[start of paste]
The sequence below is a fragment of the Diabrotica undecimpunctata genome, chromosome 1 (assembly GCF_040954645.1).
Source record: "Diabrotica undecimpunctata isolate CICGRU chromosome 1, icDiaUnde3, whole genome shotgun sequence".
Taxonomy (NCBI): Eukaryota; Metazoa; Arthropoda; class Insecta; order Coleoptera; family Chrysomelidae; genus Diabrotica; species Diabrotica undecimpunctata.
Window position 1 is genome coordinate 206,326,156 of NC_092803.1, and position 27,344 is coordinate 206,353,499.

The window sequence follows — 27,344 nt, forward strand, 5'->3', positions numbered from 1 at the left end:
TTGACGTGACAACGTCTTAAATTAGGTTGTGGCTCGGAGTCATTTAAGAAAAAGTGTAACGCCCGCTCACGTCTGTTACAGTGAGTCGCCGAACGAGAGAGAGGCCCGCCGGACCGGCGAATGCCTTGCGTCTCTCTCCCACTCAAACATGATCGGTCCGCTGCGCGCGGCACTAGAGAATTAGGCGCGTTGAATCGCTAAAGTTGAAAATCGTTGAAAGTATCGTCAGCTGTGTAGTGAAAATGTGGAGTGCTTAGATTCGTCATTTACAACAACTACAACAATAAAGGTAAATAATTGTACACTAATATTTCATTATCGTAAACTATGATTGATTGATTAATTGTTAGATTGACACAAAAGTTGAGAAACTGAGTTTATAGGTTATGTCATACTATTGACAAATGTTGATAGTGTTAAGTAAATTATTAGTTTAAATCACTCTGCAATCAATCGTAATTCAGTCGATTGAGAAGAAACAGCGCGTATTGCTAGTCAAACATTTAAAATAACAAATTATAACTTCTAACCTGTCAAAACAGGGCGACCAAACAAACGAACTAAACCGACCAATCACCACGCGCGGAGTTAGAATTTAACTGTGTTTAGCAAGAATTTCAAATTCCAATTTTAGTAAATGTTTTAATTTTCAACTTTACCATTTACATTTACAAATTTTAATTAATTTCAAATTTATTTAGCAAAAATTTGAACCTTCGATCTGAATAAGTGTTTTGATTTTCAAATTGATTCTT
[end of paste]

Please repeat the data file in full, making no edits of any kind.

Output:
The sequence below is a fragment of the Diabrotica undecimpunctata genome, chromosome 1 (assembly GCF_040954645.1).
Source record: "Diabrotica undecimpunctata isolate CICGRU chromosome 1, icDiaUnde3, whole genome shotgun sequence".
Taxonomy (NCBI): Eukaryota; Metazoa; Arthropoda; class Insecta; order Coleoptera; family Chrysomelidae; genus Diabrotica; species Diabrotica undecimpunctata.
Window position 1 is genome coordinate 206,326,156 of NC_092803.1, and position 27,344 is coordinate 206,353,499.

The window sequence follows — 27,344 nt, forward strand, 5'->3', positions numbered from 1 at the left end:
TTGACGTGACAACGTCTTAAATTAGGTTGTGGCTCGGAGTCATTTAAGAAAAAGTGTAACGCCCGCTCACGTCTGTTACAGTGAGTCGCCGAACGAGAGAGAGGCCCGCCGGACCGGCGAATGCCTTGCGTCTCTCTCCCACTCAAACATGATCGGTCCGCTGCGCGCGGCACTAGAGAATTAGGCGCGTTGAATCGCTAAAGTTGAAAATCGTTGAAAGTATCGTCAGCTGTGTAGTGAAAATGTGGAGTGCTTAGATTCGTCATTTACAACAACTACAACAATAAAGGTAAATAATTGTACACTAATATTTCATTATCGTAAACTATGATTGATTGATTAATTGTTAGATTGACACAAAAGTTGAGAAACTGAGTTTATAGGTTATGTCATACTATTGACAAATGTTGATAGTGTTAAGTAAATTATTAGTTTAAATCACTCTGCAATCAATCGTAATTCAGTCGATTGAGAAGAAACAGCGCGTATTGCTAGTCAAACATTTAAAATAACAAATTATAACTTCTAACCTGTCAAAACAGGGCGACCAAACAAACGAACTAAACCGACCAATCACCACGCGCGGAGTTAGAATTTAACTGTGTTTAGCAAGAATTTCAAATTCCAATTTTAGTAAATGTTTTAATTTTCAACTTTACCATTTACATTTACAAATTTTAATTAATTTCAAATTTATTTAGCAAAAATTTGAACCTTCGATCTGAATAAGTGTTTTGATTTTCAAATTGATTCTT